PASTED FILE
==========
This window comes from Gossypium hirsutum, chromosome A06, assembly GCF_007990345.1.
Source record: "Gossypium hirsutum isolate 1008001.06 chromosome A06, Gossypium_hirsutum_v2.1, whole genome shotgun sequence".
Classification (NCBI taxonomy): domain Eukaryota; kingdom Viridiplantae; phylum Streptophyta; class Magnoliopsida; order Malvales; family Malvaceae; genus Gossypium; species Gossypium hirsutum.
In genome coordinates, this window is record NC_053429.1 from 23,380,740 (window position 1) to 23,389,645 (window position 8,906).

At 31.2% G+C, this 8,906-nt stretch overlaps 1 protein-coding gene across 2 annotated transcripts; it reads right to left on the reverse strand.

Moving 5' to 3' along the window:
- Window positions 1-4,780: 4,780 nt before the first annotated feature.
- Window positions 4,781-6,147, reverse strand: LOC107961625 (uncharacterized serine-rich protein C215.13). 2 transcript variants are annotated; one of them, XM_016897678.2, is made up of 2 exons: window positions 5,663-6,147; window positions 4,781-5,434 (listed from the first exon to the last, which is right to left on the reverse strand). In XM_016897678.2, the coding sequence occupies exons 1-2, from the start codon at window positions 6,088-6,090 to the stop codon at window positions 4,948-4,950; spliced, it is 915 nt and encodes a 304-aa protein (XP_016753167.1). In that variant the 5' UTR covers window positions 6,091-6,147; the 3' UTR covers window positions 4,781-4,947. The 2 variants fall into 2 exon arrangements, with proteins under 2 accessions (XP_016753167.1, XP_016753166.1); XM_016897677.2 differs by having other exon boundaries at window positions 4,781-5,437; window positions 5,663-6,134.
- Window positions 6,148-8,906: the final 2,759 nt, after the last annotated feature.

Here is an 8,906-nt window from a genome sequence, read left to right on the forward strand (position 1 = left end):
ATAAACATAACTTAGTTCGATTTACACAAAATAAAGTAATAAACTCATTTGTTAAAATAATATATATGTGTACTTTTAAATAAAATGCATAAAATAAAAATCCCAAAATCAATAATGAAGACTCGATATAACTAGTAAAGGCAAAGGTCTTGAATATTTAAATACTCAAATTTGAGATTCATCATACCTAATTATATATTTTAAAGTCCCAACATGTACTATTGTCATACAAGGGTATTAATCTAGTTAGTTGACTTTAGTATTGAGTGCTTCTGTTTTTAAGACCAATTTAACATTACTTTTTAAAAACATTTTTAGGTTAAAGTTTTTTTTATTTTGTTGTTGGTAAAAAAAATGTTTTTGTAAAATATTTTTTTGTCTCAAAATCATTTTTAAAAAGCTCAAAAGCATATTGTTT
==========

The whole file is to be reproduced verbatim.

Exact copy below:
This window comes from Gossypium hirsutum, chromosome A06, assembly GCF_007990345.1.
Source record: "Gossypium hirsutum isolate 1008001.06 chromosome A06, Gossypium_hirsutum_v2.1, whole genome shotgun sequence".
Classification (NCBI taxonomy): domain Eukaryota; kingdom Viridiplantae; phylum Streptophyta; class Magnoliopsida; order Malvales; family Malvaceae; genus Gossypium; species Gossypium hirsutum.
In genome coordinates, this window is record NC_053429.1 from 23,380,740 (window position 1) to 23,389,645 (window position 8,906).

At 31.2% G+C, this 8,906-nt stretch overlaps 1 protein-coding gene across 2 annotated transcripts; it reads right to left on the reverse strand.

Moving 5' to 3' along the window:
- Window positions 1-4,780: 4,780 nt before the first annotated feature.
- Window positions 4,781-6,147, reverse strand: LOC107961625 (uncharacterized serine-rich protein C215.13). 2 transcript variants are annotated; one of them, XM_016897678.2, is made up of 2 exons: window positions 5,663-6,147; window positions 4,781-5,434 (listed from the first exon to the last, which is right to left on the reverse strand). In XM_016897678.2, the coding sequence occupies exons 1-2, from the start codon at window positions 6,088-6,090 to the stop codon at window positions 4,948-4,950; spliced, it is 915 nt and encodes a 304-aa protein (XP_016753167.1). In that variant the 5' UTR covers window positions 6,091-6,147; the 3' UTR covers window positions 4,781-4,947. The 2 variants fall into 2 exon arrangements, with proteins under 2 accessions (XP_016753167.1, XP_016753166.1); XM_016897677.2 differs by having other exon boundaries at window positions 4,781-5,437; window positions 5,663-6,134.
- Window positions 6,148-8,906: the final 2,759 nt, after the last annotated feature.

Here is an 8,906-nt window from a genome sequence, read left to right on the forward strand (position 1 = left end):
ATAAACATAACTTAGTTCGATTTACACAAAATAAAGTAATAAACTCATTTGTTAAAATAATATATATGTGTACTTTTAAATAAAATGCATAAAATAAAAATCCCAAAATCAATAATGAAGACTCGATATAACTAGTAAAGGCAAAGGTCTTGAATATTTAAATACTCAAATTTGAGATTCATCATACCTAATTATATATTTTAAAGTCCCAACATGTACTATTGTCATACAAGGGTATTAATCTAGTTAGTTGACTTTAGTATTGAGTGCTTCTGTTTTTAAGACCAATTTAACATTACTTTTTAAAAACATTTTTAGGTTAAAGTTTTTTTTATTTTGTTGTTGGTAAAAAAAATGTTTTTGTAAAATATTTTTTTGTCTCAAAATCATTTTTAAAAAGCTCAAAAGCATATTGTTT